Standardized Testing in Elementary School

Are your students preparing for standardized testing in Elementary School? Will your students be taking the Georgia Milestones Assessment soon? Use these tips and tricks to ensure a smooth, stress-less standardized testing in Elementary School.

Are your students preparing for standardized testing in Elementary School? Will your students be taking the Georgia Milestones Assessment soon? Use these tips and tricks to ensure a smooth, stress-less standardized testing in Elementary School. Are you nervous yourself about how your students will perform but not sure what to do to help out? I know standardized testing can be a stressful time for students, parents, and teachers.  However, you must be confident in your efforts and dedication you displayed throughout the school year.  Stay calm and follow these simple standardize test strategies…

Get students pumped up for testing and get your whole school involved. Invite your principal and other faculty members to collaborate and design a cute testing shirt.  Choose a common shirt color so students can join the fun!  Ask students to wear coordinating shirt colors!  At my school, each grade level wears a color.

Suggestions for testing shirts for students could be, “We are READY, for this TEST”, “We will ROCK this test” (with musical images), “You can DO it, just DO your BEST” but be creative! Ask your students about their opinions and use what they tell you and brainstorm! Check out Pinterest or Etsy if you are looking for ideas but remember to keep your students mindful. Students can use this shirt as a keepsake and wear it again throughout the school year.  

Testing treats are sure to get your students pumped about doing their best!  Check out these fun printable testing treats!  Add the item listed on each treat page to the student's desk in the morning before they arrive. Trust me…they will love it!

Don’t OVERDO IT!  Review with students but make reviewing content as engaging as possible.  Create a pre-test for students.  After students have taken the pre-test, analyze the data and target specific skills with those students.  For your struggling learners, especially target the concepts they are showing signs of difficulty.  Ask for help… maybe another teacher could offer the content in such a way students would understand better.  Ask your instructional coach or RTI support person.  Don’t allow your pride to get in the way, because you as a teacher need to do whatever it takes to get your struggling learners the help they need.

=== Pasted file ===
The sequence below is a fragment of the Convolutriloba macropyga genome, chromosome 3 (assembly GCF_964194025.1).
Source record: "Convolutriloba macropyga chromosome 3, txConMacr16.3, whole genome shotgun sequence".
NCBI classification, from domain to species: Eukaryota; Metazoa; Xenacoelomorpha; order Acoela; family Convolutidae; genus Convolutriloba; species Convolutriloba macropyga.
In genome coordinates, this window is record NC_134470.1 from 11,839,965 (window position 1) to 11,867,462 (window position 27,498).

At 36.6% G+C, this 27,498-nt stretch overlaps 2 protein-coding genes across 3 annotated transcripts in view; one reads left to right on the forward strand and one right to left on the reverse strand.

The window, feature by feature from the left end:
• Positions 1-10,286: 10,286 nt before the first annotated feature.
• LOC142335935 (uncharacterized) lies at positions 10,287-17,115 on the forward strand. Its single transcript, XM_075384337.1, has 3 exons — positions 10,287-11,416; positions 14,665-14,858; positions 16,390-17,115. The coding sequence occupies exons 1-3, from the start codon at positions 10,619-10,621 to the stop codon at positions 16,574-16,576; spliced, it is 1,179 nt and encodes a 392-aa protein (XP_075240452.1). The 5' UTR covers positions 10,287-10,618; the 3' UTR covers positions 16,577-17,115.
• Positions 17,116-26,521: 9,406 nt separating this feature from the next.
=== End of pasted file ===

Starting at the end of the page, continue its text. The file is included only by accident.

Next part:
Ask questions and get involved! Ask your child's teacher what you can do to prepare and make preparing for standardized testing in elementary as painless as possible. Teachers, get parents involved and send home lots of information regarding test preparation, test-taking strategies, and how they can help at home with test preparation. The majority of parents enjoy helping in the classroom but most do not because they don't know how! Provide parents with information on how and what they can help with. So, encourage parent involvement and explain to parents how much of an impact they will make in their child's testing experience.  

Reassure parents to GENTLY encourage students at home and do not overly stress kids out over the test.  Obviously, this can have more negative benefits than positive.

Georgia Milestone Practice

Use as many testing resources as you can find for your students to review with.  Students need to see testing materials and questions ask in different ways!  This is huge in my opinion.  For example, if your students are taking the Georgia Milestones in Math, offer the same concepts with different questions.  For example, if you are teaching multiplication, ask students what 5 x 5 = ___.  Also, ask using words, solve, 5 x __ = 25, then solve a word problem, then explain (in words) how they solved the problem.  Encourage students to use Math Vocabulary words.  Instead of students responding 5 times, 5 is 25, encourage students to respond, “The factor 5 multiplied by 5 equals a product of 25.”